Over the past few months, we have been following two SL Controls engineers as they delivered a STEAM educational initiative to a 5th class in Strandhill National School. The 10-week program was devised by STEAM, an organization that aims to inspire children about science, technology, engineering, the arts, and maths.
STEAM partners with companies like SL Controls to deliver the program. The SL Controls engineers who took part were Fiona Chung and Philip Nicholson. At the end of the 10-week program, we asked Fiona to reflect on her experience, starting with explaining what happened in the last lesson.
Fiona said: “I was sad the program was finishing up, but the last day was really fantastic. The kids created and presented projects, and we were so proud of them. They were all cheering for each other, and they were enthusiastic about the projects they created. Each one of them got to present their own bit as well.”
The children had a choice of five challenges for the final project:
- Drop an egg from height without it breaking
- Create a paper table to hold as much weight as possible
- Make a spaghetti bridge that could hold weight
- Make a catapult out of rubber bands and lollipop sticks
- Create a Play-Do robot circuit
Fiona said: “The children only had two hours to complete their project, so they did really well. When we gave them the choices, there was a clamoring to do the egg project. The team that did it tried a parachute at first but realized it wasn’t working as the egg was too heavy. They then made a contraption using a box with straws sticking out and cotton wool inside. The straws took most of the impact, so the contraption worked.
“That’s just one example, though – all the projects were excellent. The kids blew me away every time I was there as they are so smart and very creative. They come up with their own ideas and solutions, even though the materials are very limited. They would ask me questions, and they had loads of ideas that they weren’t afraid to try out. They were also competitive, but within the teams, they worked very well together.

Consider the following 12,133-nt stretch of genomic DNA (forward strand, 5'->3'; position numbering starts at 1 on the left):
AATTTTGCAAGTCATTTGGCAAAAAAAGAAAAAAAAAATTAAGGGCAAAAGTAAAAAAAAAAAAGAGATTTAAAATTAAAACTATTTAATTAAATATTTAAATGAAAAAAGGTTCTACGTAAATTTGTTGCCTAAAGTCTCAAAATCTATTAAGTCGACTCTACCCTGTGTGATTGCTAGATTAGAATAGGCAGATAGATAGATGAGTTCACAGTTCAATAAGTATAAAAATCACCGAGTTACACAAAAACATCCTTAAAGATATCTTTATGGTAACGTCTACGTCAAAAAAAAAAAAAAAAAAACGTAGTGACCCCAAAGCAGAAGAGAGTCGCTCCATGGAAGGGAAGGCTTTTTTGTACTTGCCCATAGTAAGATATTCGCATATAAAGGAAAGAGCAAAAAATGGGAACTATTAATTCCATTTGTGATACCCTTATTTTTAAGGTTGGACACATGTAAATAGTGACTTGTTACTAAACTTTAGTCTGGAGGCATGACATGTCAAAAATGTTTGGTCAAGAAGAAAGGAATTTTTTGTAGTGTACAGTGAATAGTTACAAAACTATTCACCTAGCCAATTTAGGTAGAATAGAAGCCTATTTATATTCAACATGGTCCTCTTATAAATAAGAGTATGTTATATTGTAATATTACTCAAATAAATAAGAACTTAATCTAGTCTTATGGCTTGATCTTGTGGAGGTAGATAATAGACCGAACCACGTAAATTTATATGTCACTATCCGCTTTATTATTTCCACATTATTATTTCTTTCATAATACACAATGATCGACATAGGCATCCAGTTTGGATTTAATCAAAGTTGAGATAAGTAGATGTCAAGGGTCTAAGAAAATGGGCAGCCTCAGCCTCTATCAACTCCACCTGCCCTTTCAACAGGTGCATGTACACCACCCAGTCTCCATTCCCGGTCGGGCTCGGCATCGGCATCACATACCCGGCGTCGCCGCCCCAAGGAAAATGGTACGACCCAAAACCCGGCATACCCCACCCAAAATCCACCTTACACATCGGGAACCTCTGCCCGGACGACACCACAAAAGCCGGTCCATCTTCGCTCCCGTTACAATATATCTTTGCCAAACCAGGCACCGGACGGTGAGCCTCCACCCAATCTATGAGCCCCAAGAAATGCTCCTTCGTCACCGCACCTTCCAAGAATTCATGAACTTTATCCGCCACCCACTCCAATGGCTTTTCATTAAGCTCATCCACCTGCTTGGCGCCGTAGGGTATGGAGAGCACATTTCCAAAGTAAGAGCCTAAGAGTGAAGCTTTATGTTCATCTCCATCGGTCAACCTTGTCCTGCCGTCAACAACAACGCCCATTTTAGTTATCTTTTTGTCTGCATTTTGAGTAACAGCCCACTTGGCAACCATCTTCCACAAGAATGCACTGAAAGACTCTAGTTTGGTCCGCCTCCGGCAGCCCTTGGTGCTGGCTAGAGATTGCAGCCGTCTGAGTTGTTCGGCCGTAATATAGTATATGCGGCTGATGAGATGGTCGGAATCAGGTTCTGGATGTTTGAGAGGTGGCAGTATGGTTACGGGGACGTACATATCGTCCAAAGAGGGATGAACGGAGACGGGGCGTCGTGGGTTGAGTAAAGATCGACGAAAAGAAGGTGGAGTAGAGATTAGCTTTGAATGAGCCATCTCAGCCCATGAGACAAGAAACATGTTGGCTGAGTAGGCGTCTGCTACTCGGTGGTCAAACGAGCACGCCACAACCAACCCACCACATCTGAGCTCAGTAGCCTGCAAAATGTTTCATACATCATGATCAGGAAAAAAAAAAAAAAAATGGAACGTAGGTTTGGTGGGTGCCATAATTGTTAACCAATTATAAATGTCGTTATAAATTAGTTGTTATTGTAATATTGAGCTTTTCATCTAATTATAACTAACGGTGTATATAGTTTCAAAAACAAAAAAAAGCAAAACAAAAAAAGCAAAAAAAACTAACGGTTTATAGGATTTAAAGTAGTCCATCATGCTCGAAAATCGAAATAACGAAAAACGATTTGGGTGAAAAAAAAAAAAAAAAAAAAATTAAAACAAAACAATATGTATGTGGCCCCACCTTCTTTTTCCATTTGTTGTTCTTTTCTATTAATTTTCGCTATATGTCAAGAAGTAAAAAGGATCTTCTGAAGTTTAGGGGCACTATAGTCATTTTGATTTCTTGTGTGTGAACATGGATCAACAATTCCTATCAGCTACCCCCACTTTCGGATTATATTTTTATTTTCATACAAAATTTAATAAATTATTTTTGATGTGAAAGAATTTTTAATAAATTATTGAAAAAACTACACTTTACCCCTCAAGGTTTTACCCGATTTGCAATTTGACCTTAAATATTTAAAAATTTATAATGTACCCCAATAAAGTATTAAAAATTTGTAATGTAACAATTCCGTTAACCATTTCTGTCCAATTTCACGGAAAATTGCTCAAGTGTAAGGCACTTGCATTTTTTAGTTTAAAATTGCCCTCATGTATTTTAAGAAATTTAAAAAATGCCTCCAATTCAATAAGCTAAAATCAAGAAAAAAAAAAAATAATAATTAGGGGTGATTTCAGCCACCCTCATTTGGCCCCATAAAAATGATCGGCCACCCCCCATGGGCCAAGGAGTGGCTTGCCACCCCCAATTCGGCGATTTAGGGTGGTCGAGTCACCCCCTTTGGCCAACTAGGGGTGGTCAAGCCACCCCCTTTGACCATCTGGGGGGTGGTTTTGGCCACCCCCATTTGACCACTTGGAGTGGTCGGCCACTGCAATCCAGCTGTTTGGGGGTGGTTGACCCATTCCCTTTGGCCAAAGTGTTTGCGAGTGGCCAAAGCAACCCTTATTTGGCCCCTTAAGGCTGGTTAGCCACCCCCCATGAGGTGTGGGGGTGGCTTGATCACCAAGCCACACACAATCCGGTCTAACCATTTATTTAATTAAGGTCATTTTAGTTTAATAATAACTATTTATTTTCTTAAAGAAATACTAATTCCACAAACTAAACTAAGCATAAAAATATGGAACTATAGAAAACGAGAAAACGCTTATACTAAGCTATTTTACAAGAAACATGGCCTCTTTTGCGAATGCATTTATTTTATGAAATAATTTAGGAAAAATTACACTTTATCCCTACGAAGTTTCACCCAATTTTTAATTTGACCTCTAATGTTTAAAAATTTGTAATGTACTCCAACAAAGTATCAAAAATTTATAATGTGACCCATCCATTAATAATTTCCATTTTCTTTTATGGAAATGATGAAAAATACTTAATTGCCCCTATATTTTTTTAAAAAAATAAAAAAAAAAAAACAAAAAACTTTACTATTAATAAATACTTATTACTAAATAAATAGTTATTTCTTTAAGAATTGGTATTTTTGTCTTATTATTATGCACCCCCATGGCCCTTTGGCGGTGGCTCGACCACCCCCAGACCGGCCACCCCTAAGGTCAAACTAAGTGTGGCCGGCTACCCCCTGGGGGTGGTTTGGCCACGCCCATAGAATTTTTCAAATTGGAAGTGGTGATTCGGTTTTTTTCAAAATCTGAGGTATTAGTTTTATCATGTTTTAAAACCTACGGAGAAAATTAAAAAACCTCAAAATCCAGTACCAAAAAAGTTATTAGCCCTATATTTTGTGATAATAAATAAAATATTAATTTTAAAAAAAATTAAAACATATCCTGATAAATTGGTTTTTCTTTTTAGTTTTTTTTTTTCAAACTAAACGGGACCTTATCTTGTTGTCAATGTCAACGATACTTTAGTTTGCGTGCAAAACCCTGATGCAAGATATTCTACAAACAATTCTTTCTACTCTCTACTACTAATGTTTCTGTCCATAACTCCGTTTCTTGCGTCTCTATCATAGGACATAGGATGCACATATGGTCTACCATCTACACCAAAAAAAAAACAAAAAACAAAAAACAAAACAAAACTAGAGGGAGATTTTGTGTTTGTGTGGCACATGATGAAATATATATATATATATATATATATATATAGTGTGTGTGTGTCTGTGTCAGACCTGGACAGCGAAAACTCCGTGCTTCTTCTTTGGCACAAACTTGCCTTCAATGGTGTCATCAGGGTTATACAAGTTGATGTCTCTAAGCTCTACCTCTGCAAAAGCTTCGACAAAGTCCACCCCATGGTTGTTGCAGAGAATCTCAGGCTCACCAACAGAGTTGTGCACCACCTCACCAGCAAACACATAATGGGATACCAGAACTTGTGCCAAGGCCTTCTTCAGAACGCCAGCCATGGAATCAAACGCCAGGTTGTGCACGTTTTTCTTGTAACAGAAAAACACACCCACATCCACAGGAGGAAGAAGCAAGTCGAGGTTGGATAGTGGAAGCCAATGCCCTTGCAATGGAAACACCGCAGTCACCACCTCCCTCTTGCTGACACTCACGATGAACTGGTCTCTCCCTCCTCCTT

“The children enjoyed the program and got a lot out of it. I received good feedback from the school and from parents as well.”
Bringing the Magic Back
Fiona went on to explain what she got from the experience: “For me, I found the experience to be very rewarding. It brought the joy of engineering back. Sometimes in day-to-day engineering work, you lose sight of the magic of engineering principles. This experience brought that magic back for me, and I would definitely welcome the opportunity to do it again.”
Philip Nicholson said the enthusiasm from the children was infectious: “This experience has shown me just how much we could achieve by offering children in primary schools more opportunities to learn about engineering. They loved each of the topics and the final project, and they learned along the way.
“What was also rewarding for me was seeing them think outside the box to solve problems and overcome challenges. The whole experience was rewarding, in fact, and I would recommend it to anyone.”
Shauna Ryan, Director of People and Culture at SL Controls, and Deirdre Loughlin, Quality & Marketing Executive, both attended the final lesson to watch the children present their projects.
Deirdre said: “I thought it was brilliant and the projects were brilliant. Each child had a chance to speak, and they spoke so well to describe their projects. The kids were buzzing.”
Shauna said: “What struck me was the fact the children were so confident and respectful. They showed great teamwork too. Even when one of them was struggling with the presentation, the boy next to him jumped in to help, not take over, but help.
“It was also obvious they had really engaged with the program and had built a relationship with Philip and Fiona.
“It was great to see that Fiona and Philip got so much out of the experience as well.
“Developing an interest in engineering at all ages is something we are passionate about here at SL Controls, so we will absolutely be looking to get involved in similar initiatives again.”